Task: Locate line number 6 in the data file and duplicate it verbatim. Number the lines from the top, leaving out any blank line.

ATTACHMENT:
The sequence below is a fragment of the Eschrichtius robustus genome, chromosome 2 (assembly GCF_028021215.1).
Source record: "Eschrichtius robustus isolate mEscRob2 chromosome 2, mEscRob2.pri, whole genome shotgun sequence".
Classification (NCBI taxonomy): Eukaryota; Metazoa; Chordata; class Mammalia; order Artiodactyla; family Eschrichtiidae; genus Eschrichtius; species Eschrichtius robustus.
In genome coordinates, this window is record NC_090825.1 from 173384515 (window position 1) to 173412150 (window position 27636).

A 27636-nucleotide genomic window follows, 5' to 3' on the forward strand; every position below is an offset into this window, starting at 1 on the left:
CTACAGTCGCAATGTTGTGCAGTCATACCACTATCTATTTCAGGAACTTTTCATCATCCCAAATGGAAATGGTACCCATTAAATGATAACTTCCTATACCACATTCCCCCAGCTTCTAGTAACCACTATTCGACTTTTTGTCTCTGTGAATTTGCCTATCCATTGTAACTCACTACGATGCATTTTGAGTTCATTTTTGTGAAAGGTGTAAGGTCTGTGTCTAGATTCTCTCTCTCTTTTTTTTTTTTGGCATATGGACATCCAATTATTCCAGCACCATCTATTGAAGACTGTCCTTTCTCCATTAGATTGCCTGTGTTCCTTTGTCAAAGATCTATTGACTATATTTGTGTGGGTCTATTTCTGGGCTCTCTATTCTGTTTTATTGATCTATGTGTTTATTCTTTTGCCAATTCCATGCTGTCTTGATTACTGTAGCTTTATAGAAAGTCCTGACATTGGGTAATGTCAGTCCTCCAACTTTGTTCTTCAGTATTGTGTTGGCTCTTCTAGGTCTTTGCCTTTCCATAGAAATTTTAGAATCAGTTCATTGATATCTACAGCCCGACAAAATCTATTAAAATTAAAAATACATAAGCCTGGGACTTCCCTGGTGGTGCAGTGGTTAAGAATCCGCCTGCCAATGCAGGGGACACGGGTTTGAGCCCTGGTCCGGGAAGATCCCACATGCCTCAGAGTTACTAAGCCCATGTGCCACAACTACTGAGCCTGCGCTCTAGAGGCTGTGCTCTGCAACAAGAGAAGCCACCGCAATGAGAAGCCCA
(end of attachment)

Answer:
CTACAGTCGCAATGTTGTGCAGTCATACCACTATCTATTTCAGGAACTTTTCATCATCCCAAATGGAAATGGTACCCATTAAATGATAACTTCCTATACCACATTCCCCCAGCTTCTAGTAACCACTATTCGACTTTTTGTCTCTGTGAATTTGCCTATCCATTGTAACTCACTACGATGCATTTTGAGTTCATTTTTGTGAAAGGTGTAAGGTCTGTGTCTAGATTCTCTCTCTCTTTTTTTTTTTTGGCATATGGACATCCAATTATTCCAGCACCATCTATTGAAGACTGTCCTTTCTCCATTAGATTGCCTGTGTTCCTTTGTCAAAGATCTATTGACTATATTTGTGTGGGTCTATTTCTGGGCTCTCTATTCTGTTTTATTGATCTATGTGTTTATTCTTTTGCCAATTCCATGCTGTCTTGATTACTGTAGCTTTATAGAAAGTCCTGACATTGGGTAATGTCAGTCCTCCAACTTTGTTCTTCAGTATTGTGTTGGCTCTTCTAGGTCTTTGCCTTTCCATAGAAATTTTAGAATCAGTTCATTGATATCTACAGCCCGACAAAATCTATTAAAATTAAAAATACATAAGCCTGGGACTTCCCTGGTGGTGCAGTGGTTAAGAATCCGCCTGCCAATGCAGGGGACACGGGTTTGAGCCCTGGTCCGGGAAGATCCCACATGCCTCAGAGTTACTAAGCCCATGTGCCACAACTACTGAGCCTGCGCTCTAGAGGCTGTGCTCTGCAACAAGAGAAGCCACCGCAATGAGAAGCCCA